Some of Hillary Clinton's most vocal critics are from those in the media. NPR's Rachel Martin talks to correspondent Mara Liasson about Clinton's evolving relationship with the press.
Turns out, the history of Kraft's dull-orange cheese spread says a lot about the processed food industry — and where it might be headed as Kraft and Heinz merge.
More than 200 birds died earlier this year. Now, scientists and federal agencies are running forensic tests and looking for clues to the goo as part of a national investigation.
Cider is the fastest-growing alcoholic beverage in the United States. Much of that growth is driven by big industrial producers, but smaller cider-makers are looking for a larger bite of the apple.
When Gov. Mike Pence signed a law that allows his state's businesses to refuse to serve same-sex couples, he could hardly have anticipated the dramatic backlash he's received.
A potential nuclear deal with Iran would have big implications for national politics in both the U.S. and Iran. NPR's Scott Simon speaks to Najmeh Bozorgmehr of the Financial Times about the talks.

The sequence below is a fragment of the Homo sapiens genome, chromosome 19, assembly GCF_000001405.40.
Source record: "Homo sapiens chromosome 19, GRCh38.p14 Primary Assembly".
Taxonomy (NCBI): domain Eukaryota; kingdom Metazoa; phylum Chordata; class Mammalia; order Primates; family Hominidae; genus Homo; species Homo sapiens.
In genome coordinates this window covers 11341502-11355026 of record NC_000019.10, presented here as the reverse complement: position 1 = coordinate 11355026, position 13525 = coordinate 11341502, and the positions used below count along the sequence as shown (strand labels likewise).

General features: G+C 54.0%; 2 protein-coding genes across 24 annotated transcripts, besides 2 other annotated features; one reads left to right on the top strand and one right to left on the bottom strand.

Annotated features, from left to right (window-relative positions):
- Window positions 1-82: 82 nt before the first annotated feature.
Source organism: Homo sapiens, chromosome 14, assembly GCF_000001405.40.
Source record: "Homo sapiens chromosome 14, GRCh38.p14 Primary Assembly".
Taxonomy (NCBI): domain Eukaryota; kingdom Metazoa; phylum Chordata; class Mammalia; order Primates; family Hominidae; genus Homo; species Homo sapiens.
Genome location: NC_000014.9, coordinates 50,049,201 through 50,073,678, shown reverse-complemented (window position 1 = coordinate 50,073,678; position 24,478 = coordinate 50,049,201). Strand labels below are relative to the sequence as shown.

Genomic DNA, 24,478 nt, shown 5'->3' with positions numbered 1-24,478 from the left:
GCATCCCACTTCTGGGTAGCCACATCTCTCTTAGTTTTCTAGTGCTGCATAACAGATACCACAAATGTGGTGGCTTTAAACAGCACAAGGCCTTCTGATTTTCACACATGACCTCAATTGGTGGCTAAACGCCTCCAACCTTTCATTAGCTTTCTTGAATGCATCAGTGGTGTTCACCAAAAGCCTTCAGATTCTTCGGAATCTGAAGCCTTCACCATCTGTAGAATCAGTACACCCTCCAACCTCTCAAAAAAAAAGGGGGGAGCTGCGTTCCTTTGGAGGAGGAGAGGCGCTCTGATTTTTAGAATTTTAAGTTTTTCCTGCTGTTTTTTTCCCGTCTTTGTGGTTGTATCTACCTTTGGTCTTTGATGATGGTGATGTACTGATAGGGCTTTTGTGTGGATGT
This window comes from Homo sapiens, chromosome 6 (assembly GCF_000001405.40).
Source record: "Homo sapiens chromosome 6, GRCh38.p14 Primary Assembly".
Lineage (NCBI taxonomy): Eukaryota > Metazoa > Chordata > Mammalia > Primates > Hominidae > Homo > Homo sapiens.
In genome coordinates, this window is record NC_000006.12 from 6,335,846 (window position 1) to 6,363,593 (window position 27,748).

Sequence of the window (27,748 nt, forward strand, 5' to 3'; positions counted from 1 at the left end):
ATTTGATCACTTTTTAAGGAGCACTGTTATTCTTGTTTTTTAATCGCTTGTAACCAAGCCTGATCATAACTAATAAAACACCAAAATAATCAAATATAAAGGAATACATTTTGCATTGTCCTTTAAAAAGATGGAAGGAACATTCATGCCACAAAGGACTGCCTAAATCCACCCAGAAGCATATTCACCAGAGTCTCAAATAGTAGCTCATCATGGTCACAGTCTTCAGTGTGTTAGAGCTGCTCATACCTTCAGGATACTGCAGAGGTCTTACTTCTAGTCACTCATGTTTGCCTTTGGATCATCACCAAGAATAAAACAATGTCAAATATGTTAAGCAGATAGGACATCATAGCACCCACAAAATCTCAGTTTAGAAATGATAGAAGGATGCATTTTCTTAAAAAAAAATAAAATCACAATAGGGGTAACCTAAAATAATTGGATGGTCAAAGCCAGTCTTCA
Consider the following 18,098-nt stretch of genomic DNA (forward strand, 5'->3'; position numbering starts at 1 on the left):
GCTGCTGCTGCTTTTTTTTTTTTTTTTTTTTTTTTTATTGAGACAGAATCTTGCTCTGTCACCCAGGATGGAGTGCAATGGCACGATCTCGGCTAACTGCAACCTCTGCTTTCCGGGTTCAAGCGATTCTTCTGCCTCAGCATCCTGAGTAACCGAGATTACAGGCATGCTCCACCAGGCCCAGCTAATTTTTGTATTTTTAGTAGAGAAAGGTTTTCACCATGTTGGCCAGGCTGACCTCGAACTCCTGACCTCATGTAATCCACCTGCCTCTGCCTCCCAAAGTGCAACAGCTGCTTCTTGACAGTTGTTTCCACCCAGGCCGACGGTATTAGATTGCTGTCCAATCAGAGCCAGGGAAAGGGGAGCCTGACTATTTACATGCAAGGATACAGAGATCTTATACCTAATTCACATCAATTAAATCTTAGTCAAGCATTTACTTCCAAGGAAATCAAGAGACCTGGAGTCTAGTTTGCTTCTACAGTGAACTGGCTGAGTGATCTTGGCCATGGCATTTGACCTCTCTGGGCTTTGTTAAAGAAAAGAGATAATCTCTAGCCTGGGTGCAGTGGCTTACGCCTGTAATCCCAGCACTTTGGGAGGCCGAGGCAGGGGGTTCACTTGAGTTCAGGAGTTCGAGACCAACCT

In Clarkston, Ga., a Somali American man named Omar Shekhey helps refugees get settled in their new lives.
German authorities now say the co-pilot who brought down the Germanwings aircraft hid an illness from his employers. These reports have raised concerns about the mental health screening of pilots.
Southeastern Indiana is battling an HIV outbreak. The new cases are mostly linked to injection drug use and have reignited a debate over needle exchanges, which are currently illegal in the state.
An Ohio music teacher looks back at the school that defined her more than 30 years of teaching.
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